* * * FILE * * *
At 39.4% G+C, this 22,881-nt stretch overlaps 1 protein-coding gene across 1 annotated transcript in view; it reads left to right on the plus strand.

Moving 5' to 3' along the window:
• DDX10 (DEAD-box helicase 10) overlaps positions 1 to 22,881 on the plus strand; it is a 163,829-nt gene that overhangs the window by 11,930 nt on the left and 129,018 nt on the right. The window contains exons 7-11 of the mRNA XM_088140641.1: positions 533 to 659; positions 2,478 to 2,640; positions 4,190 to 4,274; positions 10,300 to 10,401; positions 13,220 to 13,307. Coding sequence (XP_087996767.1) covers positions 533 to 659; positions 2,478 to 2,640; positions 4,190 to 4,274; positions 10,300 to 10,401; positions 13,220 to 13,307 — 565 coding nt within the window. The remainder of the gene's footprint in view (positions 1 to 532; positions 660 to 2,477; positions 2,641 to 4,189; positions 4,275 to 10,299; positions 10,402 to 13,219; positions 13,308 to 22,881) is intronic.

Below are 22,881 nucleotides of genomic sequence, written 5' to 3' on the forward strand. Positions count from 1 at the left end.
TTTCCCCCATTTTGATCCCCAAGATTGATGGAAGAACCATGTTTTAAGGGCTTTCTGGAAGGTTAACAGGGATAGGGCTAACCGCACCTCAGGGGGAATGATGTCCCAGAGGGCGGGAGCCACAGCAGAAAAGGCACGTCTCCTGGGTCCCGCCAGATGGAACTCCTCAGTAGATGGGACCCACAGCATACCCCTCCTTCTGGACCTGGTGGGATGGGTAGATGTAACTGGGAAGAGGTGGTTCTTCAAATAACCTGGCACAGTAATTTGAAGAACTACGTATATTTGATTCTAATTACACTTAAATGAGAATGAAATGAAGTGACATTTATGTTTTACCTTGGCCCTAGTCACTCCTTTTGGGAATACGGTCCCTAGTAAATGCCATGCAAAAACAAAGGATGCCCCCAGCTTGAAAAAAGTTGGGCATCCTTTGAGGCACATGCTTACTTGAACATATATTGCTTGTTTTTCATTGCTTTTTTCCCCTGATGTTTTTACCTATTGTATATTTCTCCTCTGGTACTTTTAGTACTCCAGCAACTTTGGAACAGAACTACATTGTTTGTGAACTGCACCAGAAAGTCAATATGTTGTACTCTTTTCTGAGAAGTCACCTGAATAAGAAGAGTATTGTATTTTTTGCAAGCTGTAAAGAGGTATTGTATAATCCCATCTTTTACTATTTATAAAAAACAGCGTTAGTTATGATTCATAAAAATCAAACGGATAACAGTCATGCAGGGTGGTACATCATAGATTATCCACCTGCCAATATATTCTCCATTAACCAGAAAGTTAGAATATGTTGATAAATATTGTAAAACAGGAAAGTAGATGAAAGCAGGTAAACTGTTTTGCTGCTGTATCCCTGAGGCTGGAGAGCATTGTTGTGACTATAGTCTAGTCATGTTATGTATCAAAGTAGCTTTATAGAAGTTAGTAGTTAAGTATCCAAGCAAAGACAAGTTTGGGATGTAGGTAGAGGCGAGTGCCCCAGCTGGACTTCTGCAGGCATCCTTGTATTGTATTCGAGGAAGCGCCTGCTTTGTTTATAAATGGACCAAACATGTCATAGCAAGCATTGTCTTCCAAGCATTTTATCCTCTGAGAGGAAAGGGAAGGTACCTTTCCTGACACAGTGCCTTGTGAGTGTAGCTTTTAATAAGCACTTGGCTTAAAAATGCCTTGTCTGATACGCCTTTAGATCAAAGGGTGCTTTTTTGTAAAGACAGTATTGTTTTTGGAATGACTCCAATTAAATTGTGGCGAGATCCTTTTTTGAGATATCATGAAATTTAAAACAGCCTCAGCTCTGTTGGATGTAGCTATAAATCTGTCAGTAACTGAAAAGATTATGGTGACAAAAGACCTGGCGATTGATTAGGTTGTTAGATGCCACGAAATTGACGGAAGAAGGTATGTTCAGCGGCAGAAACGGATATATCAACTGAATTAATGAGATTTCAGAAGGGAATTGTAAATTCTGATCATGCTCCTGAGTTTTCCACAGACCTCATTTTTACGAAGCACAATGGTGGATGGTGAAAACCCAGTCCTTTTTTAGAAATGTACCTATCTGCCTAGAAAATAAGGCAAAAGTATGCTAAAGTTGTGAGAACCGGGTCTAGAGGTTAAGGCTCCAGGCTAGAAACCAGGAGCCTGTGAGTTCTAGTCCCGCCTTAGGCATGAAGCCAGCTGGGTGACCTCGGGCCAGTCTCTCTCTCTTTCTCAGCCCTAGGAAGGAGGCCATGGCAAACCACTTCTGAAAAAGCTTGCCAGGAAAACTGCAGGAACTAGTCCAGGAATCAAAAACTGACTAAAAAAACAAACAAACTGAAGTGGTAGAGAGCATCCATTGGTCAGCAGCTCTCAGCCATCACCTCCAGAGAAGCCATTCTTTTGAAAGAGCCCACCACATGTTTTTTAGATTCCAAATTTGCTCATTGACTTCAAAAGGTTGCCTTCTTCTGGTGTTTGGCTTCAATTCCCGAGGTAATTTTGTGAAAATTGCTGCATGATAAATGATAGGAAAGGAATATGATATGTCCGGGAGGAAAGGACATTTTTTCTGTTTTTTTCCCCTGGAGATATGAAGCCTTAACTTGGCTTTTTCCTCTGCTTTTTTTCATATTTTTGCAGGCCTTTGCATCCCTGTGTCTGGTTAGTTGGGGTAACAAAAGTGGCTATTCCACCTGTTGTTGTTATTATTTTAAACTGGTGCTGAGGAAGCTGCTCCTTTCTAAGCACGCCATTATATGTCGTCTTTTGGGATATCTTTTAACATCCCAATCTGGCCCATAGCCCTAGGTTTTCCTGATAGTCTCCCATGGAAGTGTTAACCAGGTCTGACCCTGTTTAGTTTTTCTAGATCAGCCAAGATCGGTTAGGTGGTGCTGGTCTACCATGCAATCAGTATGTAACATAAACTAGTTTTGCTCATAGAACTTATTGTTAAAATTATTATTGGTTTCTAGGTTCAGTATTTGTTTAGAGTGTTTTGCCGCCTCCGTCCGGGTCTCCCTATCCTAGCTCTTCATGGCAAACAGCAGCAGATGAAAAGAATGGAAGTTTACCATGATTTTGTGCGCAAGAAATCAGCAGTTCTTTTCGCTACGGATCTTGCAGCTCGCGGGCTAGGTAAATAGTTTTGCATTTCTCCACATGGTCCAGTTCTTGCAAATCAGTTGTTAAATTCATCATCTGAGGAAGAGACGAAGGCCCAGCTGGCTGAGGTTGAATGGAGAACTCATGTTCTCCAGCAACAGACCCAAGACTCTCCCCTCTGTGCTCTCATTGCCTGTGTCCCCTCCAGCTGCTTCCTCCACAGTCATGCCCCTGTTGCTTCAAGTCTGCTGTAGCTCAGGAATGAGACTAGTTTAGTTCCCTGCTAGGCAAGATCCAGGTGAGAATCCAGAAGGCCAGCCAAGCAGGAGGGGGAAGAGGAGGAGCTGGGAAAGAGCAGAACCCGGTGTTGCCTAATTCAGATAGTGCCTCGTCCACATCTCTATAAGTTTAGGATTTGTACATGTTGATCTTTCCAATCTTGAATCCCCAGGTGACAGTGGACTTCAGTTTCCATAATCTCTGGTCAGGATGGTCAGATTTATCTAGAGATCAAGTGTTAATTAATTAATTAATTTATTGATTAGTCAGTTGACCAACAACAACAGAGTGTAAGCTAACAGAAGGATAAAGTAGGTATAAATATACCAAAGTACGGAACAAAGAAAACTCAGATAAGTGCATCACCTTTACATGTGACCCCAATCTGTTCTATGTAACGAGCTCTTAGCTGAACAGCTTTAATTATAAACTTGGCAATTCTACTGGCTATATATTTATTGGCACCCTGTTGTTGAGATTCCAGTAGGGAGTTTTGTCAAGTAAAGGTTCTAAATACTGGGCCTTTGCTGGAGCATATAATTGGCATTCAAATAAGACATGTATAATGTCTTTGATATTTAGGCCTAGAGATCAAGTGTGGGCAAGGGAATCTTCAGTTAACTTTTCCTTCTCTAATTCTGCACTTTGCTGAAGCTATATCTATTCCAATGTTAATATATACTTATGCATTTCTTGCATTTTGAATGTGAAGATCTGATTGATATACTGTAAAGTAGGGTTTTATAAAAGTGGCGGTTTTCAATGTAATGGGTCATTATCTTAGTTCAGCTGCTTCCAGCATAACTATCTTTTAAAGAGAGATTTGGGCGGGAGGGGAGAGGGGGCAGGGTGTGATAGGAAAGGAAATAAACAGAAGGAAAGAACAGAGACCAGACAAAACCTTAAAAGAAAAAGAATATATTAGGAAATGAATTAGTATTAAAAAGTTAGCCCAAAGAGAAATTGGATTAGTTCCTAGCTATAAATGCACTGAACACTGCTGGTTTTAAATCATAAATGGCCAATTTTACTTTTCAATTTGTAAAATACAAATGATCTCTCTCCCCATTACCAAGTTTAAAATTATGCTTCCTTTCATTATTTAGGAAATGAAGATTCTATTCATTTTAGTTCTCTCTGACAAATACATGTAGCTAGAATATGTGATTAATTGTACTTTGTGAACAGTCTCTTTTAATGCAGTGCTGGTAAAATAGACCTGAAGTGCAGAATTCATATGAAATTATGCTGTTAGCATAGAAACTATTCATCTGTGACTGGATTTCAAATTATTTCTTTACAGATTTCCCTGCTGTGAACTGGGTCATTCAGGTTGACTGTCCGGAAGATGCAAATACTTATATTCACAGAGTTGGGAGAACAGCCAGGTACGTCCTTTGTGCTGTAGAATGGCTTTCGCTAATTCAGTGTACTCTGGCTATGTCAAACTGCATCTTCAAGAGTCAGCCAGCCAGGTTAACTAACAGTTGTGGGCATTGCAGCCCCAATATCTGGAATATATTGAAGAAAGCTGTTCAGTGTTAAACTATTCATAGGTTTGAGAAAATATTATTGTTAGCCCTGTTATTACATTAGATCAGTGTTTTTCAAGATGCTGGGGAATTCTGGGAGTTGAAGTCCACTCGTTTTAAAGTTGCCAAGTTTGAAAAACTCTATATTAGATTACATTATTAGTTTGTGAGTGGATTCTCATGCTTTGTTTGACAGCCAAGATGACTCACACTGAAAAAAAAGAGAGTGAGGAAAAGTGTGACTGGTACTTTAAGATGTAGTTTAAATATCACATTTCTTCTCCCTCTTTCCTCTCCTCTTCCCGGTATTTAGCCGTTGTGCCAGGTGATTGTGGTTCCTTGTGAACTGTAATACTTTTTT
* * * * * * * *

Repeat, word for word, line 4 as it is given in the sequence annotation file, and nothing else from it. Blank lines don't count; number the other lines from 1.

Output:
Below are 22,881 nucleotides of genomic sequence, written 5' to 3' on the forward strand. Positions count from 1 at the left end.